The Texas Association of Appraisal Districts (TAAD) announced last week historic growth in Texas real estate values.
According to the association, regions throughout the state have seen increases in values between 10% and 50% since last year.
“The Texas real estate market is growing as fast as we have ever seen it in the state’s history,” said Alvin Lankford, president of the association. “We have all seen the countless stories about people who move to Texas from other states. This increase in population contributes to a shortage of homes available and to the increase in prices paid for homes.”
Lankford also said that according to state law, appraisal districts are to appraise property at its market value.
“We are regulated by the state of Texas to make sure we do our jobs fairly and accurately,” Lankford said. “We follow the law, state regulations and the reality of real estate market sales when making our determinations.”
Since Texas does not have personal income tax, cities, counties, hospitals, school districts and community colleges rely heavily on property taxes. Taxing entities set the tax rates that determine the amount of taxes paid by homeowners and businesses.
According to a TAAD news release, an increase in property taxes is sometimes needed to keep vital services, such as police and fire departments, schools and hospitals, adequately funded.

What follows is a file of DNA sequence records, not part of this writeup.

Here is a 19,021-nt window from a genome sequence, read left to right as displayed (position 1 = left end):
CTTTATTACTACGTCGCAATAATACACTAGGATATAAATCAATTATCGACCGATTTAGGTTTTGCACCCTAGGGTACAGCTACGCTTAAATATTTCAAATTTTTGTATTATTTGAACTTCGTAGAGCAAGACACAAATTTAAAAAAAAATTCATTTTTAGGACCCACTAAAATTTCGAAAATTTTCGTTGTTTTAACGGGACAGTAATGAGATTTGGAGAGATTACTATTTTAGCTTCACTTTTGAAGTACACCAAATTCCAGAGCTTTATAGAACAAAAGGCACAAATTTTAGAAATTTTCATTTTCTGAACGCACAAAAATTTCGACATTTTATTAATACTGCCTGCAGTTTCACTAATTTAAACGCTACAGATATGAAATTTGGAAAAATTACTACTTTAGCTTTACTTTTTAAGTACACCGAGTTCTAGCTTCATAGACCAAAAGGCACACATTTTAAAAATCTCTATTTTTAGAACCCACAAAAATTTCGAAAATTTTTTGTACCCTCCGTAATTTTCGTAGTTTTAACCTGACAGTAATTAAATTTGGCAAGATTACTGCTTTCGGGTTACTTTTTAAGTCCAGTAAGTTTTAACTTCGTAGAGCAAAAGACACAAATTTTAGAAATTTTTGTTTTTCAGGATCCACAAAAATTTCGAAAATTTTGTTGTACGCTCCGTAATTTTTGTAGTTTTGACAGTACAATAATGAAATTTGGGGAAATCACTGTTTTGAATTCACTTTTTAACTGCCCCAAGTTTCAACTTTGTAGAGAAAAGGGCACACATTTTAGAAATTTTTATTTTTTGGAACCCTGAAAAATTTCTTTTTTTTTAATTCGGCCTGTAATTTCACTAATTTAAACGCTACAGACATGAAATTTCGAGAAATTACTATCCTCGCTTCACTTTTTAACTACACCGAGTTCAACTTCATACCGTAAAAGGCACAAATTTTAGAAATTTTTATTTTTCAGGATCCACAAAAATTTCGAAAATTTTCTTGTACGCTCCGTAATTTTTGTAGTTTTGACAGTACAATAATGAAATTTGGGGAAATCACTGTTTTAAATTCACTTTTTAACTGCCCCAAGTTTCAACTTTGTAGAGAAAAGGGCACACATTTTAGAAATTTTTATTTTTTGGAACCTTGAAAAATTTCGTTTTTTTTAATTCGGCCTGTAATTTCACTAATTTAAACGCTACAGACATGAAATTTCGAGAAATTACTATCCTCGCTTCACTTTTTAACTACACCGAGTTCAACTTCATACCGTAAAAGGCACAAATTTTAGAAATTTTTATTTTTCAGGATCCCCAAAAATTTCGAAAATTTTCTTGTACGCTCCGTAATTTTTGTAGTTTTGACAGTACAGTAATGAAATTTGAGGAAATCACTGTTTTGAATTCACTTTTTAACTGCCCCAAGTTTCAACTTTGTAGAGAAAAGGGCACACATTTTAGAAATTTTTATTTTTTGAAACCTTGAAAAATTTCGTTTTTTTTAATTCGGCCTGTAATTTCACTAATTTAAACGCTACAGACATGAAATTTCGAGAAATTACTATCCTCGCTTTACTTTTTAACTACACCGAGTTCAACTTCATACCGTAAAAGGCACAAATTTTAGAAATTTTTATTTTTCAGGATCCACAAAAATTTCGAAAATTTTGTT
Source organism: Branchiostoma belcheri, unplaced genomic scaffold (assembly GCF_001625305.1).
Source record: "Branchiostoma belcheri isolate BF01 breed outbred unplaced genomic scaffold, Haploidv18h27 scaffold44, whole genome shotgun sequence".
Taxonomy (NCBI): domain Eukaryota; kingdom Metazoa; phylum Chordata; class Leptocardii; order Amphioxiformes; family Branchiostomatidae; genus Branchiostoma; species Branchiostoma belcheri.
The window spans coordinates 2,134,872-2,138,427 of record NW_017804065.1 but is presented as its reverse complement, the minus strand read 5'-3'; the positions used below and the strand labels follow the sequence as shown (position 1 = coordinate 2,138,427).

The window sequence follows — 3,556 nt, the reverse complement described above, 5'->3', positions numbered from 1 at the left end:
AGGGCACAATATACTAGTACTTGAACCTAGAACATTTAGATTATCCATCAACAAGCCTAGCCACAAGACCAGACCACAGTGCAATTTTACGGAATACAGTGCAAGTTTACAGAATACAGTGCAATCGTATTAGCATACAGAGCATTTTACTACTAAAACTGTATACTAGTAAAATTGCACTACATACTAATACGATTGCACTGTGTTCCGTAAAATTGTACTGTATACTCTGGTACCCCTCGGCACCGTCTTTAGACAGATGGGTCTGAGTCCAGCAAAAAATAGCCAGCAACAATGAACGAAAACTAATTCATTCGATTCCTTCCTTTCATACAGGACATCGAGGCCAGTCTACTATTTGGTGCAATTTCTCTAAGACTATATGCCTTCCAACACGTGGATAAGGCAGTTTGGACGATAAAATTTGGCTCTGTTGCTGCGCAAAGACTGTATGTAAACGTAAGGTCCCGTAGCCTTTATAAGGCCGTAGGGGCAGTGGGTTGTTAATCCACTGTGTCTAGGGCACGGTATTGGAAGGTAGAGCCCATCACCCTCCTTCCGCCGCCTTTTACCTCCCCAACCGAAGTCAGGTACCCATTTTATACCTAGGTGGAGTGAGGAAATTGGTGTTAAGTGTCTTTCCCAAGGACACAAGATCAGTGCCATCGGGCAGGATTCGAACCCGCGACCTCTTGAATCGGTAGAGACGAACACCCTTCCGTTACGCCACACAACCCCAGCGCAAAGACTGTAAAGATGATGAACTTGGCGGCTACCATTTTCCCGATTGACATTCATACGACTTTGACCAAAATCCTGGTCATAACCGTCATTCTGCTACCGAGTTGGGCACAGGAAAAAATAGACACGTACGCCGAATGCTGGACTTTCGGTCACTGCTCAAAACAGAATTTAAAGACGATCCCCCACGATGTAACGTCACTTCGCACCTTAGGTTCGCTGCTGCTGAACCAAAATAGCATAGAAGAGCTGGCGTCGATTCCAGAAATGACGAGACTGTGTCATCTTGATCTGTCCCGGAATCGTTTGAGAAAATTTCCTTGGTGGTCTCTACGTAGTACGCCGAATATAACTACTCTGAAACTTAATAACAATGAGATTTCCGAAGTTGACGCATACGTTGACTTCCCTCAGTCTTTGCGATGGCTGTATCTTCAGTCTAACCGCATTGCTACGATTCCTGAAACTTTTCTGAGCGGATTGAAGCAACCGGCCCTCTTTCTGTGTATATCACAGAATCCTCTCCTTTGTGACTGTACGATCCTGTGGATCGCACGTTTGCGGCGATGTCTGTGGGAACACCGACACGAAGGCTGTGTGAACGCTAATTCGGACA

The state of Texas also receives about $5.6 billion in a two-year budget cycle. In the most recent budget passed by the legislature, the state expected property tax collections would increase by 6% in the two-year budget period.
“For many of us, our home is our largest investment, an increase in market value can be considered a blessing,” Lankford said. “However, many people equate an increase in market value to mean an equal increase in property taxes, which is not always the case.”
The increase in what an individual owes in property taxes is unlikely to be proportional to the increase in home value, Lankford said.
There is a cap of 10% on the amount the assessed value can go up for properties with a homestead exemption and homeowners over the age of 65 and disabled veterans have additional protections.
Lankford also said there are caps limiting how much additional revenue from property taxes a taxing unit can collect without going to the voters for approval.
Collin County Chief Appraiser Bo Daffin said the Collin Central Appraisal District is continuing to analyze market data as it prepares to mail 2022 appraisal notices, which go out April 15.
“We are anticipating an average home value appraisal increase toward the middle of the range shown,” Daffin said. “We are expecting an average increase of 28% to 30%, comparing 2021 to 2022 average home appraisals for the county.”